• Up to 10 weeks of paid expanded family and medical leave at two-thirds the employee’s regular rate of pay where an employee is unable to work due to a need to care for a child whose school is closed due to COVID-19.

Extension of employer credit for Paid Family and Medical Leave:

  • The Tax Cuts and Jobs Act of 2017 provided for a federal tax credit for employers that provide paid family and medical leave to their employees. This bill extends the employer credit through December 31, 2025 and applies to wages paid in taxable years beginning after December 31, 2020.


Extension of deferred payroll taxes:

  • President Trump previously authorized the deferral of the employees’ share of social security taxes from September 1, 2020 through December 31, 2020, and required employers to increase withholding and pay the deferred amounts ratably from wages and compensation paid between January 1, 2021 and April 31, 2021. Beginning on May 1, 2021, penalties and interest on deferred unpaid tax liability will begin to accrue. This bill extends the repayment period through December 31, 2021 and penalties and interest on deferred unpaid tax liability will not begin to accrue until January 1, 2022.

The return of the Paycheck Protection Program (PPP), or as some are referring to it as PPP2, have many similarities to the first round of PPP but also several differences. The following is some common questions related to PPP2.

1. What organizations can apply for the new round of PPP?
Businesses, some nonprofit organizations (now including 501(c)(6) organizations), self-employed workers and independent contractors are among those eligible. Existing PPP borrowers may apply for a second loan, provided they have 300 or fewer employees and can demonstrate they experienced a 25% reduction in gross receipts during a quarter in 2020 compared with the same quarter in 2019. First-time PPP borrowers will be subject to the program’s original eligibility rules. The original PPP program was generally open to businesses with up to 500 employees, and there was no requirement to demonstrate a revenue loss.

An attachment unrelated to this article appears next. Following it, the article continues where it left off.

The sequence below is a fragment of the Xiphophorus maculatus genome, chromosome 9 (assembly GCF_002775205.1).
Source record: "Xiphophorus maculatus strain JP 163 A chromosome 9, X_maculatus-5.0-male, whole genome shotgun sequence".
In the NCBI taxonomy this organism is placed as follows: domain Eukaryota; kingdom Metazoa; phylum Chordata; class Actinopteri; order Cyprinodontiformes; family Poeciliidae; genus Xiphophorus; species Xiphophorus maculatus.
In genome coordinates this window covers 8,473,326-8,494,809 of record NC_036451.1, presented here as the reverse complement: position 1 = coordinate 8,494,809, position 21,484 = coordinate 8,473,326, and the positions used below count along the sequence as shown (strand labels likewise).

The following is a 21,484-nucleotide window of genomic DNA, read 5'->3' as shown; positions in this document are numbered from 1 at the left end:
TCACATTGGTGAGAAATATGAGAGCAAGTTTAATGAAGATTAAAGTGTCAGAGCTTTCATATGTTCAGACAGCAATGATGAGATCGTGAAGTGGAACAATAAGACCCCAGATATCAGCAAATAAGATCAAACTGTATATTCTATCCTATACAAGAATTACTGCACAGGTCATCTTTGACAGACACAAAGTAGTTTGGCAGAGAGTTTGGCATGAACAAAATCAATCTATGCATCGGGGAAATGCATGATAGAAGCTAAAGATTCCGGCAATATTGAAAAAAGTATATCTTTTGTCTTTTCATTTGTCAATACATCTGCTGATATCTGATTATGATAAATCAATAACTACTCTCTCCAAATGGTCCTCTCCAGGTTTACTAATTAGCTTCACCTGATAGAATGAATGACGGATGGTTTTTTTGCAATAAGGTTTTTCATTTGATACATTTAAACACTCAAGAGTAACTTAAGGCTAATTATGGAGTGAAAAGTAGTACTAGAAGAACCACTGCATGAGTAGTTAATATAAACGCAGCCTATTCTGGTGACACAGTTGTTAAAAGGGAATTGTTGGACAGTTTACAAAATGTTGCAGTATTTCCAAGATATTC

2. How much is a business eligible for?
The maximum for second-draw loans is $2 million, less than the $10 million cap for PPP’s first round. Loan amounts will be based on an applicant’s payroll, consistent with the program’s original terms. Second-time PPP borrowers will generally be eligible to borrow an amount equal to 2½ times their average monthly payroll costs, up to $2 million. A notable exception: applicants in the accommodation and food services industries, as designated by the SBA, are eligible for loans equal to 3½ times their average monthly payroll, up to $2 million.

3. What are the forgiveness requirements?
Borrowers are still required to spend at least 60% of the funds on payroll to receive full forgiveness. The other 40% may be used on eligible costs. As before, these costs include certain mortgage expenses, rent and utility payments. The bill expands forgivable expenses to include expenditures for group life, dental, disability and vision insurance; personal protective equipment and other gear to protect workers; supplier costs; operations expenditures, such as software; and property damage costs due to public disturbances during 2020. Borrowers remain responsible for any amount not forgiven by the SBA.

Importantly, the legislation also clarifies that businesses that received PPP loans may take tax deductions for the expenses covered by forgiven loans.  In making the decision to apply for this latest round of PPP, organizations should consult with their legal, tax, accounting, or financial advisors, as necessary.

4. Anything else to know?
The law provides a simplified forgiveness process for PPP loans under $150,000 for this round of loans. These borrowers will need to complete a one-page certification attesting they complied with program requirements, along with providing other information. Previously, the SBA and the Treasury issued a two-page forgiveness form meant to simplify the process for borrowers with loans of up to $50,000. We will know more details when the SBA issues the new forms and guidelines on or about January 6.

For more updates or information, contact your TRICOM representative or follow us on Facebook, Twitter and LinkedIn.

For additional guidance and up-to-date information, visit:
The SBA Website:
https://www.sba.gov/page/coronavirus-covid-19-small-business-guidance-loan-resources

Current IRS News Releases:
https://www.irs.gov/newsroom/news-releases-for-current-month

SBA New Guidance:
https://www.sba.gov/article/2021/jan/08/sba-treasury-announce-ppp-re-opening-issue-new-guidance